Of Medicine, Race, and American Law: The Bubonic Plague Outbreak of 1900


  • Charles McClain

    1. Charles McClain is vice chairman of the Jurisprudence and Social Policy Program and lecturer, School of Law (Boalt Hall), University of California, Berkeley. Ph.D. 1972, Stanford University; J.D. 1974, Hastings College of the Law, University of California.
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  • The author wishes to thank Professor Sucheng Chan, University of California, Santa Cruz; Professor Joseph Grodin, University of California, Hastings College of the Law; Professor Kristin Luker, University of California, Berkeley; Professor Laurene Wu McClain, City College of San Francisco; and anonymous reviewers for reading and commenting on an earlier draft of this paper. He is particularly indebted to Professor Bernard Diamond, University of California, Berkeley, for his detailed comments on the text. It goes without saying that any failings that remain in the piece are the author's own.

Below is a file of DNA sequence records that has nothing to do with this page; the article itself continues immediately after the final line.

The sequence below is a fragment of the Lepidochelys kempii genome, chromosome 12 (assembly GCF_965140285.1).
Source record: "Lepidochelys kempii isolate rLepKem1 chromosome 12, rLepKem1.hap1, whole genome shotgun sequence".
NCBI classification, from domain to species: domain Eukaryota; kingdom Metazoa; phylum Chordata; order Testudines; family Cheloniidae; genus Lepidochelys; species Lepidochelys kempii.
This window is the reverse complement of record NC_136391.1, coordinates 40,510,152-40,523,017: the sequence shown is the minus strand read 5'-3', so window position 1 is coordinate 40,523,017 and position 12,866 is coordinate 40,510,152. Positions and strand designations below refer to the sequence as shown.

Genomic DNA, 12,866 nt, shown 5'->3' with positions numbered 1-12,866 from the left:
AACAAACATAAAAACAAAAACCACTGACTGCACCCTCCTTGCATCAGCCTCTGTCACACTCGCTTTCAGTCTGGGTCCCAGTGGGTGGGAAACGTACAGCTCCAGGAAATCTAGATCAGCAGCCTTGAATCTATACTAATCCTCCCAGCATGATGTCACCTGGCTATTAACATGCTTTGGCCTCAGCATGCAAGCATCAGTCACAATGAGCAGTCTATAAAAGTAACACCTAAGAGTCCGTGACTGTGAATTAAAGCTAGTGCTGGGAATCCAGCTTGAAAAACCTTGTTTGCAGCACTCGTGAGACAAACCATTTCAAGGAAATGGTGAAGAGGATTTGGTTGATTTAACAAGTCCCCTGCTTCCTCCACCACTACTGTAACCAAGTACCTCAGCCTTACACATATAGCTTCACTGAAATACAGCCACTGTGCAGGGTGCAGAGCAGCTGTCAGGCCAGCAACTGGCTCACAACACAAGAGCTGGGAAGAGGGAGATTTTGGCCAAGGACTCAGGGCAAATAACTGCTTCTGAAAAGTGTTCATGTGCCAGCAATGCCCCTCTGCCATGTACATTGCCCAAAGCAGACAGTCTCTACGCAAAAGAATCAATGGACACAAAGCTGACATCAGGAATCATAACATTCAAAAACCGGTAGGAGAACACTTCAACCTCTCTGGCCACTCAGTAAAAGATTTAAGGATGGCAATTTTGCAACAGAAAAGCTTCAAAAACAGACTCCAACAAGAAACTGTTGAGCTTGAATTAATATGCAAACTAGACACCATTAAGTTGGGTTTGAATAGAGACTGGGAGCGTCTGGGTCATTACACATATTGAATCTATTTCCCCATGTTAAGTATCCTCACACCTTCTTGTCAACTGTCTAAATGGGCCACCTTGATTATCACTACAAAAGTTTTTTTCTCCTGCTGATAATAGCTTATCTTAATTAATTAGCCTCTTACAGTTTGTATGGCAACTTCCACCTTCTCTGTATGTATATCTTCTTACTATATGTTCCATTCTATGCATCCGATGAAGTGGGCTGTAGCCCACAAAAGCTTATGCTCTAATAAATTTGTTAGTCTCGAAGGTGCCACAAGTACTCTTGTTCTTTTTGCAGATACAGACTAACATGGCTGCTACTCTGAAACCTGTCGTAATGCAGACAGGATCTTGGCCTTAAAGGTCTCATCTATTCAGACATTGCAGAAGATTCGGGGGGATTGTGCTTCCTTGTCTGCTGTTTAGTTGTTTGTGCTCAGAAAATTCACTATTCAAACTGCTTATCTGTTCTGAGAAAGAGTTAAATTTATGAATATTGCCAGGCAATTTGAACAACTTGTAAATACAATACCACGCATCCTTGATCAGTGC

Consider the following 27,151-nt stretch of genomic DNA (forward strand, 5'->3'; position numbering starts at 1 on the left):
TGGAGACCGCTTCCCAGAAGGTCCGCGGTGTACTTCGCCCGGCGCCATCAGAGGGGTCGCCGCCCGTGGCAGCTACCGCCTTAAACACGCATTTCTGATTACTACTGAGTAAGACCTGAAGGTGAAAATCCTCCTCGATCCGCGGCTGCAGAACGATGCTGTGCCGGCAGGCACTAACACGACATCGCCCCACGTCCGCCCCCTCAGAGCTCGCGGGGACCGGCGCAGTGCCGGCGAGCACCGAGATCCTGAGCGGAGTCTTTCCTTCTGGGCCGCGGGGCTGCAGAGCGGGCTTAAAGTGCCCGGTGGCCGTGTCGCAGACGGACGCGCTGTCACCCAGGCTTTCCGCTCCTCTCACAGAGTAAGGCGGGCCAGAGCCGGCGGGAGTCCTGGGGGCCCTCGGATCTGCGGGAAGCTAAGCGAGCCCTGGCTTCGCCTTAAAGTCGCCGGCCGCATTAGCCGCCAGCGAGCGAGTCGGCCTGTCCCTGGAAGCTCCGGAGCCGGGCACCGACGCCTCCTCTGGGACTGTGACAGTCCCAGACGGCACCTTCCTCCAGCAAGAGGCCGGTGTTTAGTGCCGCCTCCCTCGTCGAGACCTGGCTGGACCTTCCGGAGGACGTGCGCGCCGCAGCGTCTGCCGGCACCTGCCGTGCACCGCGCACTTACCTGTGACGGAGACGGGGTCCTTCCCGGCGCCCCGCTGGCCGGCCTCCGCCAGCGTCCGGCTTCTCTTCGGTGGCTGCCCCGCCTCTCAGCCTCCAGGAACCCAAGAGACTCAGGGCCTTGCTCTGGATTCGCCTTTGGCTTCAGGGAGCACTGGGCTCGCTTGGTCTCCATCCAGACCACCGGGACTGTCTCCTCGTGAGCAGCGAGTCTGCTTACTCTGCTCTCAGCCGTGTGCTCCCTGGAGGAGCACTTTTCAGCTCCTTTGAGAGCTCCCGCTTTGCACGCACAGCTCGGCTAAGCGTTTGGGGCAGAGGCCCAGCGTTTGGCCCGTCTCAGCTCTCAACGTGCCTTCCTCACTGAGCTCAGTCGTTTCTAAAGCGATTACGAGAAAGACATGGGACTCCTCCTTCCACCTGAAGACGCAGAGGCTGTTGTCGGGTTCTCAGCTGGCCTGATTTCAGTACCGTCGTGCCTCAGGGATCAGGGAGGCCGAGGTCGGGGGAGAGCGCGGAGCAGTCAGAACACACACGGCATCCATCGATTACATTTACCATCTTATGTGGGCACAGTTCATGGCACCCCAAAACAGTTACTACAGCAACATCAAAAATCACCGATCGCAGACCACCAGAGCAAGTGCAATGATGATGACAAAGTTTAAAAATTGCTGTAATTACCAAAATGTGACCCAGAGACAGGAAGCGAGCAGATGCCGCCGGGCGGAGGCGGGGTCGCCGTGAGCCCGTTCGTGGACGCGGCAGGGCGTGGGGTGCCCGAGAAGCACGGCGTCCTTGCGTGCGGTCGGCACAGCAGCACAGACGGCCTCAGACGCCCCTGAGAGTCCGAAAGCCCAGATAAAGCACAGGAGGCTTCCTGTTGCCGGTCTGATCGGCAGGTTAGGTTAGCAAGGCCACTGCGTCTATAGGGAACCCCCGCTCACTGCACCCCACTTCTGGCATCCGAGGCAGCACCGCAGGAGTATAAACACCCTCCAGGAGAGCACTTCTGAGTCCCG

In March of 1900 several cases of bubonic plague were discovered in San Francisco's Chinatom. In response the health authorities, at the instance of the Surgeon General of the United States, sought to implement a series of extraordinarily coercive measures aimed at the city's Asian inhabitants. The measures provoked an uproar among the Chinese, and they determined to challenge them in the federal Circuit Court for the Northern District of California. This essay, based on extensive research in court records, the archives of the U.S. Public Health Service, and press accounts in English and Chinese, documents the complex events that gave rise to the cases of Wong Wai v. Williamson and Jew Ho v. Williamson and the cases themselves as they unfolded in the courts. The cases raised new and dificult questions of fact and of law and tested as few other cases have before or since a court's capacity to act as arbiter between individual rights (and the rights of an ostracized minority at that) and the public interest in a period of acute health emergency.